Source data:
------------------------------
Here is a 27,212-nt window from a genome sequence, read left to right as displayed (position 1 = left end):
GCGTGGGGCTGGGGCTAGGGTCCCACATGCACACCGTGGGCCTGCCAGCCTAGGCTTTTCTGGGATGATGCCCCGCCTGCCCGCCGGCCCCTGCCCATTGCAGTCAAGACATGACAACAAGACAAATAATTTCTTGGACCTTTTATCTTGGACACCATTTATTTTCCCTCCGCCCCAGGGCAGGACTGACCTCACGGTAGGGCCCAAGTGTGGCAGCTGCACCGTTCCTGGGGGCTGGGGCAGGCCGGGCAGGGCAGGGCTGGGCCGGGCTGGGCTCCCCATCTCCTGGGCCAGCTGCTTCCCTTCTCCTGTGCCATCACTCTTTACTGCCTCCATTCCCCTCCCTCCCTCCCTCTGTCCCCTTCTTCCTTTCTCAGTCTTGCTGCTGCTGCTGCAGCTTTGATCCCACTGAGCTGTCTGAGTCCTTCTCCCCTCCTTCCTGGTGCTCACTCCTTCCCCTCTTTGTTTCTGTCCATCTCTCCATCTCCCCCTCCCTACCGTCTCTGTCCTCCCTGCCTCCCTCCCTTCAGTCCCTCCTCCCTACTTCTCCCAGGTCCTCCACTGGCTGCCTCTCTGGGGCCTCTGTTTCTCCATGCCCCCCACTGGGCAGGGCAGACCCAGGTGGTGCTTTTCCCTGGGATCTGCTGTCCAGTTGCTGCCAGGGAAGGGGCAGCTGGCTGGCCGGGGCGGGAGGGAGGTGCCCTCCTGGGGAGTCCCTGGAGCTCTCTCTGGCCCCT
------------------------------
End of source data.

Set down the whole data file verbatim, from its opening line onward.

Here is a 27,212-nt window from a genome sequence, read left to right as displayed (position 1 = left end):
GCGTGGGGCTGGGGCTAGGGTCCCACATGCACACCGTGGGCCTGCCAGCCTAGGCTTTTCTGGGATGATGCCCCGCCTGCCCGCCGGCCCCTGCCCATTGCAGTCAAGACATGACAACAAGACAAATAATTTCTTGGACCTTTTATCTTGGACACCATTTATTTTCCCTCCGCCCCAGGGCAGGACTGACCTCACGGTAGGGCCCAAGTGTGGCAGCTGCACCGTTCCTGGGGGCTGGGGCAGGCCGGGCAGGGCAGGGCTGGGCCGGGCTGGGCTCCCCATCTCCTGGGCCAGCTGCTTCCCTTCTCCTGTGCCATCACTCTTTACTGCCTCCATTCCCCTCCCTCCCTCCCTCTGTCCCCTTCTTCCTTTCTCAGTCTTGCTGCTGCTGCTGCAGCTTTGATCCCACTGAGCTGTCTGAGTCCTTCTCCCCTCCTTCCTGGTGCTCACTCCTTCCCCTCTTTGTTTCTGTCCATCTCTCCATCTCCCCCTCCCTACCGTCTCTGTCCTCCCTGCCTCCCTCCCTTCAGTCCCTCCTCCCTACTTCTCCCAGGTCCTCCACTGGCTGCCTCTCTGGGGCCTCTGTTTCTCCATGCCCCCCACTGGGCAGGGCAGACCCAGGTGGTGCTTTTCCCTGGGATCTGCTGTCCAGTTGCTGCCAGGGAAGGGGCAGCTGGCTGGCCGGGGCGGGAGGGAGGTGCCCTCCTGGGGAGTCCCTGGAGCTCTCTCTGGCCCCT